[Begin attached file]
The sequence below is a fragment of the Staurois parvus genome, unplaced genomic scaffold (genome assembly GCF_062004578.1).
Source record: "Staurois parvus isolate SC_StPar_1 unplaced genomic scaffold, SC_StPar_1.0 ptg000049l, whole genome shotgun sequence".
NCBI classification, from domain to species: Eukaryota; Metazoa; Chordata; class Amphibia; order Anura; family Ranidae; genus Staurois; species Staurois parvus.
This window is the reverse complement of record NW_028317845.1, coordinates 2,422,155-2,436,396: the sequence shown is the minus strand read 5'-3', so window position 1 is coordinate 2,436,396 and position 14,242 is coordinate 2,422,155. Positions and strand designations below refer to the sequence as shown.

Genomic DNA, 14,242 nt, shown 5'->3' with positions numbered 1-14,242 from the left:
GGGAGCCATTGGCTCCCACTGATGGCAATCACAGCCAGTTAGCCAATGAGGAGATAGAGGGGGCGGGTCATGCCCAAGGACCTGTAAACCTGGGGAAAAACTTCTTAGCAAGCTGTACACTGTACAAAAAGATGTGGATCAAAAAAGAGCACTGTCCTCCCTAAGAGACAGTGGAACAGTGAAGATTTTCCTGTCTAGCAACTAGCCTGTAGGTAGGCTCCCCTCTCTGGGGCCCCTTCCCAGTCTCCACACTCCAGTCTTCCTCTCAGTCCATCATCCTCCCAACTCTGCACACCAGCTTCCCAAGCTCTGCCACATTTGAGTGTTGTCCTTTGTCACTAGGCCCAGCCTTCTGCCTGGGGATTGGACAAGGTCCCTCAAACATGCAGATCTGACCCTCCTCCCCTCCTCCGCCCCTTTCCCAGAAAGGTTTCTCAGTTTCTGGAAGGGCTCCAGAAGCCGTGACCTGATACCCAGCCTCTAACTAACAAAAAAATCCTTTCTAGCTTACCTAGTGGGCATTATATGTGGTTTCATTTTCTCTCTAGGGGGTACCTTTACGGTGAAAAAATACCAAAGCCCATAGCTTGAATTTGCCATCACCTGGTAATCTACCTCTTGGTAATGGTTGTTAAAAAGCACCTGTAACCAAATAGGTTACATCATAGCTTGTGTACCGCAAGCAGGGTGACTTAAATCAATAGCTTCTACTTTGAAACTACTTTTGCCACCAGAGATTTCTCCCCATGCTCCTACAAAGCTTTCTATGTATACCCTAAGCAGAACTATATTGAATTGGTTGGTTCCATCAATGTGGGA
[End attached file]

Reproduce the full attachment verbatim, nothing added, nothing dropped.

The sequence below is a fragment of the Staurois parvus genome, unplaced genomic scaffold (genome assembly GCF_062004578.1).
Source record: "Staurois parvus isolate SC_StPar_1 unplaced genomic scaffold, SC_StPar_1.0 ptg000049l, whole genome shotgun sequence".
NCBI classification, from domain to species: Eukaryota; Metazoa; Chordata; class Amphibia; order Anura; family Ranidae; genus Staurois; species Staurois parvus.
This window is the reverse complement of record NW_028317845.1, coordinates 2,422,155-2,436,396: the sequence shown is the minus strand read 5'-3', so window position 1 is coordinate 2,436,396 and position 14,242 is coordinate 2,422,155. Positions and strand designations below refer to the sequence as shown.

Genomic DNA, 14,242 nt, shown 5'->3' with positions numbered 1-14,242 from the left:
GGGAGCCATTGGCTCCCACTGATGGCAATCACAGCCAGTTAGCCAATGAGGAGATAGAGGGGGCGGGTCATGCCCAAGGACCTGTAAACCTGGGGAAAAACTTCTTAGCAAGCTGTACACTGTACAAAAAGATGTGGATCAAAAAAGAGCACTGTCCTCCCTAAGAGACAGTGGAACAGTGAAGATTTTCCTGTCTAGCAACTAGCCTGTAGGTAGGCTCCCCTCTCTGGGGCCCCTTCCCAGTCTCCACACTCCAGTCTTCCTCTCAGTCCATCATCCTCCCAACTCTGCACACCAGCTTCCCAAGCTCTGCCACATTTGAGTGTTGTCCTTTGTCACTAGGCCCAGCCTTCTGCCTGGGGATTGGACAAGGTCCCTCAAACATGCAGATCTGACCCTCCTCCCCTCCTCCGCCCCTTTCCCAGAAAGGTTTCTCAGTTTCTGGAAGGGCTCCAGAAGCCGTGACCTGATACCCAGCCTCTAACTAACAAAAAAATCCTTTCTAGCTTACCTAGTGGGCATTATATGTGGTTTCATTTTCTCTCTAGGGGGTACCTTTACGGTGAAAAAATACCAAAGCCCATAGCTTGAATTTGCCATCACCTGGTAATCTACCTCTTGGTAATGGTTGTTAAAAAGCACCTGTAACCAAATAGGTTACATCATAGCTTGTGTACCGCAAGCAGGGTGACTTAAATCAATAGCTTCTACTTTGAAACTACTTTTGCCACCAGAGATTTCTCCCCATGCTCCTACAAAGCTTTCTATGTATACCCTAAGCAGAACTATATTGAATTGGTTGGTTCCATCAATGTGGGA